Christians are prone to overstatements such as the simple claim that the New Testament is a historical document. However, this is incorrect, since they are religious works, not historical documents. There is a reason why your public or university library has the Gospels classified as religion, not history. Your public university does not include the Gospels in Ancient History 100 courses.
If the Gospels are historical, then they have to stand up to critical analysis. Once critical analysis is applied, they are anything but reliable history, and i will expand why:
No Gospels or Jesus of Nazareth known in the 1st century
We must distinguish between the Gospels and the rest of the New Testament: the NT epistles of Paul and Revelation and Acts do not contain explicit knowledge of the Gospel events or biographical information of Jesus of Nazareth, for they contain high spiritual formula instead. Now, moving on to the Gospels, since they are what most Christians suppose to be historical.
Gospels Not written by eyewitnesses
It is painfully clear that the Gospel of Mark was not written an eyewitness, because:
- the writer is often ignorant about the geography of the region
- the writer is often ignorant about the customs of the locals
- Papias , circa 130 explains Mark was not an eye-witness
- Clement and Tertullian later agree Mark was not an eye-witness.
The Gospel of Matthew and Gospel of Luke both copied large amounts of Gospel of Mark word-for-word, so they can hardly have been eyewitnesses either. They also changed, deleted and added to GMark to suit differing purposes and audiences – showing they did not represent historical events, but religious mythology.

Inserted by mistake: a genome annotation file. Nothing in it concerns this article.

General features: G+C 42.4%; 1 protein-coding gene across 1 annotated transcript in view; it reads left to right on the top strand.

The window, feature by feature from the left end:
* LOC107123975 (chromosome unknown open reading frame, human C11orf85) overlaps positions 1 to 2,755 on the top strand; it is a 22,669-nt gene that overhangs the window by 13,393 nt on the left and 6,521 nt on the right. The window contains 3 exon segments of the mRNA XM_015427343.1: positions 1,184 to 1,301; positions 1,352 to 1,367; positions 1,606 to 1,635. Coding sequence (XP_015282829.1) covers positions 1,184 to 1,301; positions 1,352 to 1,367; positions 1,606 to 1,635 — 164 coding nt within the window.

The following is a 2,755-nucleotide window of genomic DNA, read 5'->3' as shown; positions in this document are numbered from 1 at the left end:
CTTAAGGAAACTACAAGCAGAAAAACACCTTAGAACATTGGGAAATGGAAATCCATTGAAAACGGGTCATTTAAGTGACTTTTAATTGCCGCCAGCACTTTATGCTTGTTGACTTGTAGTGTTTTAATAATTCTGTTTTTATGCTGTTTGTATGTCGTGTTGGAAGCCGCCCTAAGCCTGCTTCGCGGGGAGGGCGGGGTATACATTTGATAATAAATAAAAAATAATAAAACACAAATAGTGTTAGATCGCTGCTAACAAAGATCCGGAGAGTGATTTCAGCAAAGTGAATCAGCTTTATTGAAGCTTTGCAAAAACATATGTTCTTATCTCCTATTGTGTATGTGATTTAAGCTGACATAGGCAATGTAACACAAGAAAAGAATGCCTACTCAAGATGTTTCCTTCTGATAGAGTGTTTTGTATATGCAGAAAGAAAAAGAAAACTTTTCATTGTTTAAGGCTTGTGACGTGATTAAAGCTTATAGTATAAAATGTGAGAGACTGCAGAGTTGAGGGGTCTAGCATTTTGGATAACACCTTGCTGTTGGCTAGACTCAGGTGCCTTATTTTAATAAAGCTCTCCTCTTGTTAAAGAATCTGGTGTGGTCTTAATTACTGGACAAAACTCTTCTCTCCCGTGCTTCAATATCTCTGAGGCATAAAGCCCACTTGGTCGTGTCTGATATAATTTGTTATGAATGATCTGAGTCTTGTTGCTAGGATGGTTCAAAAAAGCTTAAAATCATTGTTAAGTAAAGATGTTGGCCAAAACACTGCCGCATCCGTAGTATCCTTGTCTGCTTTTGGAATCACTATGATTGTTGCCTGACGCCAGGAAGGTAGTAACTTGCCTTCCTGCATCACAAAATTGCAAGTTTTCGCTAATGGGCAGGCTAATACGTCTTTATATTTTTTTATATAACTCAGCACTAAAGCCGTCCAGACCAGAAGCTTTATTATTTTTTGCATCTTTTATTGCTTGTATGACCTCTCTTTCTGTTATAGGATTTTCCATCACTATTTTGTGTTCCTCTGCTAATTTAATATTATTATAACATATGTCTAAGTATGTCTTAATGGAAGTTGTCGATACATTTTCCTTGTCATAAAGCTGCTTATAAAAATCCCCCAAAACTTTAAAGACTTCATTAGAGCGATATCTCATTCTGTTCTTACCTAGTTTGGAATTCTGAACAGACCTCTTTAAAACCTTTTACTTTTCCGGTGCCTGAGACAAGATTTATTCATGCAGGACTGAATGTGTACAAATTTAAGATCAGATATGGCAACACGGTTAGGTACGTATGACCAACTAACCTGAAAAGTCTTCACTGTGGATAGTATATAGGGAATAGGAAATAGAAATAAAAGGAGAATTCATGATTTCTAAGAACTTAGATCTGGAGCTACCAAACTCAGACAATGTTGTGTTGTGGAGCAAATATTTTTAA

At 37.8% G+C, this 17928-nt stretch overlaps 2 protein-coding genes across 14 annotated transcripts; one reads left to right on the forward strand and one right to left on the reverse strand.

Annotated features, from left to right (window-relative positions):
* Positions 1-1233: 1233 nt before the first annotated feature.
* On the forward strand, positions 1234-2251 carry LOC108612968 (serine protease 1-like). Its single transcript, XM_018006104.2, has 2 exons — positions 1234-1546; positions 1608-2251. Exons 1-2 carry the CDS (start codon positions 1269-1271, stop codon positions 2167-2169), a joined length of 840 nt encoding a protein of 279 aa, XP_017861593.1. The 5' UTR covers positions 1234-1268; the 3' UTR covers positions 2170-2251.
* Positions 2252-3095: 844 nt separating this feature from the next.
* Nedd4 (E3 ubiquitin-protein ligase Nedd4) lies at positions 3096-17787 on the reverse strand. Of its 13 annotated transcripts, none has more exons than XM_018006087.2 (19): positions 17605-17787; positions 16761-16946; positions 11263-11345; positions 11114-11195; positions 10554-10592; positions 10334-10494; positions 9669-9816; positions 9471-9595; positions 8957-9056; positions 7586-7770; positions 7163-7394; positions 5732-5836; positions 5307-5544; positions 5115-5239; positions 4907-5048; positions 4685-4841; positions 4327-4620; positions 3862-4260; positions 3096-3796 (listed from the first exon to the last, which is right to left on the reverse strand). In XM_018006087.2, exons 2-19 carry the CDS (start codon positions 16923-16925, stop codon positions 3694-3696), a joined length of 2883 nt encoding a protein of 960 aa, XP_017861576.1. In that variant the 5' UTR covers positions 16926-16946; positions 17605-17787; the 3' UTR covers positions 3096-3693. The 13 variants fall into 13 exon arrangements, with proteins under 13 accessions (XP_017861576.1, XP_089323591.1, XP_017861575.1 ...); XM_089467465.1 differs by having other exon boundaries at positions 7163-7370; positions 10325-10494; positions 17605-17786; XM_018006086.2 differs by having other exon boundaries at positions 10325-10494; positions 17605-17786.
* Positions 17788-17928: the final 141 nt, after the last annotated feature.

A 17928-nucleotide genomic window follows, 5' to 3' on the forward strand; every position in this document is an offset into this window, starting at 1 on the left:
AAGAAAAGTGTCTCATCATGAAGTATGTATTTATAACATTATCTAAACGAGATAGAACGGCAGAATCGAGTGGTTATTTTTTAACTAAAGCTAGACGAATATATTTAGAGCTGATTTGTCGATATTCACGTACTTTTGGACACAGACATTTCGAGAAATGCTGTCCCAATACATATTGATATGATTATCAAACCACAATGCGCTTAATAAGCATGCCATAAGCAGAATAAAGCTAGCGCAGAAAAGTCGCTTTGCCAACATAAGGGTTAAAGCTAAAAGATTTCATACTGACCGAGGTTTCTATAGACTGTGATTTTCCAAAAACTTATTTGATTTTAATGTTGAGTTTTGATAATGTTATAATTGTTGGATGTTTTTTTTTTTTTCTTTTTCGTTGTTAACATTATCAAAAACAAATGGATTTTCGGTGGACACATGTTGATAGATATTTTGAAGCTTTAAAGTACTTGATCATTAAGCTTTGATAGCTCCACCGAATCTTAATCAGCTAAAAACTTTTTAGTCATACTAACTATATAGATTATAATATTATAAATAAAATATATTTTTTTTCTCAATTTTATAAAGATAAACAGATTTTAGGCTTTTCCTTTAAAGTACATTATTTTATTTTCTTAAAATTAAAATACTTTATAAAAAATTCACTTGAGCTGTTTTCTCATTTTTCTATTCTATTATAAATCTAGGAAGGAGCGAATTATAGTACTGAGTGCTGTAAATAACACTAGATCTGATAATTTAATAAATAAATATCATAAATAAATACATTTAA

Manuscripts of the Gospels are a century or more late
Christians are quick to claim that the historical writings and the date of the events are very close. This is factually incorrect, because of the paucity of positive evidence. all we have instead are:
- a few WORDS possibly of Gospel of John from early 2nd century
- most of John from circa 200
- several verses of Gospel of Matthew from c.200
- several chapters of synoptics from 3rd century
The earliest substantial manuscripts of the synoptic Gospels date back to two centuries after the alleged events.
Citations of the Gospels are a century or more late
The extrabiblical knowledge of the Gospels or its content does not appear until a full century after the alleged events:
- The first mention of Gospels is not until perhaps circa 130 with Papias.
- the first substantial quotes from the Gospels is not until circa 150 with Justin
- The first numbering of the Four Gospels is not until circa 172 with the Diatessaron.
- the first naming of the Four Gospels is not until circa 185 with Irenaeus
The Gospels became public knowledge in the middle to late 2nd century, which is about a hundred and fifty years after the alleged events. Once approximately 150 years of oral tradition has passed, history is considered immaterial and vacuous, lost among the legendary accretions.
Early Doubts about the Gospels
During the first appearance of the Gospels there are doubts: Trypho, circa 130 seems to doubt Jesus, and Celsus, circa 175 exposes the Gospels as fiction and based on myth.